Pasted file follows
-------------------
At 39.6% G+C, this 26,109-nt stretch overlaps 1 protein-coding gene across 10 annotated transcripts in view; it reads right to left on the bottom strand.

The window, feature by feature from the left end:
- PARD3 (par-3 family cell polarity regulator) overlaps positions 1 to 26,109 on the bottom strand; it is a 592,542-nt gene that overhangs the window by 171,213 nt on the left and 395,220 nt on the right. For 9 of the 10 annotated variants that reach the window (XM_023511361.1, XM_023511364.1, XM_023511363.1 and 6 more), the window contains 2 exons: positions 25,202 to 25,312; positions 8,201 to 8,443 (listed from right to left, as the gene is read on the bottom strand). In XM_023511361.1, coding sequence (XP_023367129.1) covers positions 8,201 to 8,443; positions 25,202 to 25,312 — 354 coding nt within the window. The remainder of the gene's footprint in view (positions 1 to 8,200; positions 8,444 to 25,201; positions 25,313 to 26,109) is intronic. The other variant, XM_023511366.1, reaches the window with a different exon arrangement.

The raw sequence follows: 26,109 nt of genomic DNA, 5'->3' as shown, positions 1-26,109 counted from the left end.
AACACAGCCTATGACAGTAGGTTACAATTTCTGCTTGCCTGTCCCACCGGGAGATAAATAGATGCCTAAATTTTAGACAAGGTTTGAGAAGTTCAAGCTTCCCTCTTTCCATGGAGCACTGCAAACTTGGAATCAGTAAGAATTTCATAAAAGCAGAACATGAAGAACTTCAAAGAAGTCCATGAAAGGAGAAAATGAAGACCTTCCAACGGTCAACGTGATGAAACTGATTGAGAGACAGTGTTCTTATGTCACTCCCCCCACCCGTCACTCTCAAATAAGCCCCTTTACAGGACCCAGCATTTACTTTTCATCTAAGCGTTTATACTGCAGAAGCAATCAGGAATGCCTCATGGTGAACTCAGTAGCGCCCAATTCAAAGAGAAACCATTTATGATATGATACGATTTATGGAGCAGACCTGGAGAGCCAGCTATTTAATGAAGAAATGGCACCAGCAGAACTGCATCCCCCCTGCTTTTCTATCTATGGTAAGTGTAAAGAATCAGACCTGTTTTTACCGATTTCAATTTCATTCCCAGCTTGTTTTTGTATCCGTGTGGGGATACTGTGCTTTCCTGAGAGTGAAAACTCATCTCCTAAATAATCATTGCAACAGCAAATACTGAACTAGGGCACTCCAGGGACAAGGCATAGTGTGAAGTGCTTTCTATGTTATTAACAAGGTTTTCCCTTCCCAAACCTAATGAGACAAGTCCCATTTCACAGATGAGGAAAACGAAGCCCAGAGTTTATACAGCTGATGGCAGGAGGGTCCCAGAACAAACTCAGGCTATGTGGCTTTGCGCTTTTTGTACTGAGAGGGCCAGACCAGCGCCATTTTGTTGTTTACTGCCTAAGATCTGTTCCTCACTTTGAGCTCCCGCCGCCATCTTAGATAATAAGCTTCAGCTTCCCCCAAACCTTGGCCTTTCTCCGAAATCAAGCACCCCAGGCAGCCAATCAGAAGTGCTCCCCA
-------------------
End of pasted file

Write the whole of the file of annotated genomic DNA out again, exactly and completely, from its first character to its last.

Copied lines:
At 39.6% G+C, this 26,109-nt stretch overlaps 1 protein-coding gene across 10 annotated transcripts in view; it reads right to left on the bottom strand.

The window, feature by feature from the left end:
- PARD3 (par-3 family cell polarity regulator) overlaps positions 1 to 26,109 on the bottom strand; it is a 592,542-nt gene that overhangs the window by 171,213 nt on the left and 395,220 nt on the right. For 9 of the 10 annotated variants that reach the window (XM_023511361.1, XM_023511364.1, XM_023511363.1 and 6 more), the window contains 2 exons: positions 25,202 to 25,312; positions 8,201 to 8,443 (listed from right to left, as the gene is read on the bottom strand). In XM_023511361.1, coding sequence (XP_023367129.1) covers positions 8,201 to 8,443; positions 25,202 to 25,312 — 354 coding nt within the window. The remainder of the gene's footprint in view (positions 1 to 8,200; positions 8,444 to 25,201; positions 25,313 to 26,109) is intronic. The other variant, XM_023511366.1, reaches the window with a different exon arrangement.

The raw sequence follows: 26,109 nt of genomic DNA, 5'->3' as shown, positions 1-26,109 counted from the left end.
AACACAGCCTATGACAGTAGGTTACAATTTCTGCTTGCCTGTCCCACCGGGAGATAAATAGATGCCTAAATTTTAGACAAGGTTTGAGAAGTTCAAGCTTCCCTCTTTCCATGGAGCACTGCAAACTTGGAATCAGTAAGAATTTCATAAAAGCAGAACATGAAGAACTTCAAAGAAGTCCATGAAAGGAGAAAATGAAGACCTTCCAACGGTCAACGTGATGAAACTGATTGAGAGACAGTGTTCTTATGTCACTCCCCCCACCCGTCACTCTCAAATAAGCCCCTTTACAGGACCCAGCATTTACTTTTCATCTAAGCGTTTATACTGCAGAAGCAATCAGGAATGCCTCATGGTGAACTCAGTAGCGCCCAATTCAAAGAGAAACCATTTATGATATGATACGATTTATGGAGCAGACCTGGAGAGCCAGCTATTTAATGAAGAAATGGCACCAGCAGAACTGCATCCCCCCTGCTTTTCTATCTATGGTAAGTGTAAAGAATCAGACCTGTTTTTACCGATTTCAATTTCATTCCCAGCTTGTTTTTGTATCCGTGTGGGGATACTGTGCTTTCCTGAGAGTGAAAACTCATCTCCTAAATAATCATTGCAACAGCAAATACTGAACTAGGGCACTCCAGGGACAAGGCATAGTGTGAAGTGCTTTCTATGTTATTAACAAGGTTTTCCCTTCCCAAACCTAATGAGACAAGTCCCATTTCACAGATGAGGAAAACGAAGCCCAGAGTTTATACAGCTGATGGCAGGAGGGTCCCAGAACAAACTCAGGCTATGTGGCTTTGCGCTTTTTGTACTGAGAGGGCCAGACCAGCGCCATTTTGTTGTTTACTGCCTAAGATCTGTTCCTCACTTTGAGCTCCCGCCGCCATCTTAGATAATAAGCTTCAGCTTCCCCCAAACCTTGGCCTTTCTCCGAAATCAAGCACCCCAGGCAGCCAATCAGAAGTGCTCCCCA